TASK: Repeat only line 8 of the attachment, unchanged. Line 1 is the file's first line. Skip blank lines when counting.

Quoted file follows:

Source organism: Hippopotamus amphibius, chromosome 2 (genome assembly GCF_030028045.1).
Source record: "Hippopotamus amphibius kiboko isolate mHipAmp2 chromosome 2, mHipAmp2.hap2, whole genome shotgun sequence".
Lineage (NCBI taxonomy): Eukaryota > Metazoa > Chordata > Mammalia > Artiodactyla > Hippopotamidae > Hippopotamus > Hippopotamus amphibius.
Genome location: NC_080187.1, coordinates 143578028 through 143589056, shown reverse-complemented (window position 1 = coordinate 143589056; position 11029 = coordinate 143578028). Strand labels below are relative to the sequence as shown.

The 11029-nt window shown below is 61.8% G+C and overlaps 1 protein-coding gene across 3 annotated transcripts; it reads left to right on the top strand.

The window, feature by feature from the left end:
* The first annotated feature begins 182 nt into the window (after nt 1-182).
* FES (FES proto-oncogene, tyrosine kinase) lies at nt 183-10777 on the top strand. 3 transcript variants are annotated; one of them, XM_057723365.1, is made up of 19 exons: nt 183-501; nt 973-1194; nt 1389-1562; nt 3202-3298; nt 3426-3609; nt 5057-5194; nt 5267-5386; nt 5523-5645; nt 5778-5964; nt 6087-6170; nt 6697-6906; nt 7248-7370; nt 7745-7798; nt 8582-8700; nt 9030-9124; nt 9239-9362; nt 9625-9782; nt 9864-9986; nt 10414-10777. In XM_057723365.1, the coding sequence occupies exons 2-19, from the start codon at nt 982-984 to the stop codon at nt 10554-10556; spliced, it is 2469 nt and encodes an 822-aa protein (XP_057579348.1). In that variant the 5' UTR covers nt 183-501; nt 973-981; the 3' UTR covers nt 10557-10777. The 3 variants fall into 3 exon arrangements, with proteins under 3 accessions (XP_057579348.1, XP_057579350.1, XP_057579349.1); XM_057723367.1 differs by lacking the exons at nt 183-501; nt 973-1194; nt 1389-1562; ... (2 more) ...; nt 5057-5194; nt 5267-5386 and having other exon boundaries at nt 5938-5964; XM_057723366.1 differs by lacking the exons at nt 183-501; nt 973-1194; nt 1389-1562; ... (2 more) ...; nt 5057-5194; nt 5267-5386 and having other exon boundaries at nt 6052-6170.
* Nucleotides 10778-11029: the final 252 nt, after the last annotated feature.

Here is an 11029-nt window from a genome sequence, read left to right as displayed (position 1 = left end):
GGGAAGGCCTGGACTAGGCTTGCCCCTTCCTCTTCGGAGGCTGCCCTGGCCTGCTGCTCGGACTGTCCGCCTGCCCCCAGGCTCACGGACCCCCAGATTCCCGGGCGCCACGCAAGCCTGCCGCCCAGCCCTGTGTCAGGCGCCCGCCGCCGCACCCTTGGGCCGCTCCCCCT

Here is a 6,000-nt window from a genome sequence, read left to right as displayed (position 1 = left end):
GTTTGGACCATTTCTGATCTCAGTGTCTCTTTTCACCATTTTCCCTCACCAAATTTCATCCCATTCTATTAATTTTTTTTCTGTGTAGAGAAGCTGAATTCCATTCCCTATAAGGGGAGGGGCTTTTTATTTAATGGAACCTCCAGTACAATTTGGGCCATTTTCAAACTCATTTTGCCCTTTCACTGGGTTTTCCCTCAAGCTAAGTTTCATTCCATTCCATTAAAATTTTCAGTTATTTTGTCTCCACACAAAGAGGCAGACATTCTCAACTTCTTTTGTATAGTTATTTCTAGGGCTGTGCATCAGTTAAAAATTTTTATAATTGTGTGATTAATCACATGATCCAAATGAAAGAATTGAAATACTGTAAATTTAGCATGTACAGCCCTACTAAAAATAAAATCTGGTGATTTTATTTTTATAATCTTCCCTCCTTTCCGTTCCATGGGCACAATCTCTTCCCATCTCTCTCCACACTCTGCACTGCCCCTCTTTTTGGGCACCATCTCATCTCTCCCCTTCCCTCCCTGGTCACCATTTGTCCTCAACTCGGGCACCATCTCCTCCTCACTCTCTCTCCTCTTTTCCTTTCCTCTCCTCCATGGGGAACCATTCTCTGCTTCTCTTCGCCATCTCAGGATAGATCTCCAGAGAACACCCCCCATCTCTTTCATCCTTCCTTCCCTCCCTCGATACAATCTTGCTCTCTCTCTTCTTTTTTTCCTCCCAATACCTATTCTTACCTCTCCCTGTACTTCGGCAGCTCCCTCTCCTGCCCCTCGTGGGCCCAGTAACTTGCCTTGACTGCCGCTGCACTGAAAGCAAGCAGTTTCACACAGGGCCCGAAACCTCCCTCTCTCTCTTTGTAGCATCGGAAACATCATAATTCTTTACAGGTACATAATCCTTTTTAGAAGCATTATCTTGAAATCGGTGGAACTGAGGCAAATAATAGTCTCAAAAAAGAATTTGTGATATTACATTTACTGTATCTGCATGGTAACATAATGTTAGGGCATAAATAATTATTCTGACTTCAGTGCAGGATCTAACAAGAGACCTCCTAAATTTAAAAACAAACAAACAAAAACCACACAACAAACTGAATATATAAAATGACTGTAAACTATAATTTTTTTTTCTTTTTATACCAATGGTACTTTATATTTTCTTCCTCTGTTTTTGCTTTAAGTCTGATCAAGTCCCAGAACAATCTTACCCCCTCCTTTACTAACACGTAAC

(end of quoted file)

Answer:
* FES (FES proto-oncogene, tyrosine kinase) lies at nt 183-10777 on the top strand. 3 transcript variants are annotated; one of them, XM_057723365.1, is made up of 19 exons: nt 183-501; nt 973-1194; nt 1389-1562; nt 3202-3298; nt 3426-3609; nt 5057-5194; nt 5267-5386; nt 5523-5645; nt 5778-5964; nt 6087-6170; nt 6697-6906; nt 7248-7370; nt 7745-7798; nt 8582-8700; nt 9030-9124; nt 9239-9362; nt 9625-9782; nt 9864-9986; nt 10414-10777. In XM_057723365.1, the coding sequence occupies exons 2-19, from the start codon at nt 982-984 to the stop codon at nt 10554-10556; spliced, it is 2469 nt and encodes an 822-aa protein (XP_057579348.1). In that variant the 5' UTR covers nt 183-501; nt 973-981; the 3' UTR covers nt 10557-10777. The 3 variants fall into 3 exon arrangements, with proteins under 3 accessions (XP_057579348.1, XP_057579350.1, XP_057579349.1); XM_057723367.1 differs by lacking the exons at nt 183-501; nt 973-1194; nt 1389-1562; ... (2 more) ...; nt 5057-5194; nt 5267-5386 and having other exon boundaries at nt 5938-5964; XM_057723366.1 differs by lacking the exons at nt 183-501; nt 973-1194; nt 1389-1562; ... (2 more) ...; nt 5057-5194; nt 5267-5386 and having other exon boundaries at nt 6052-6170.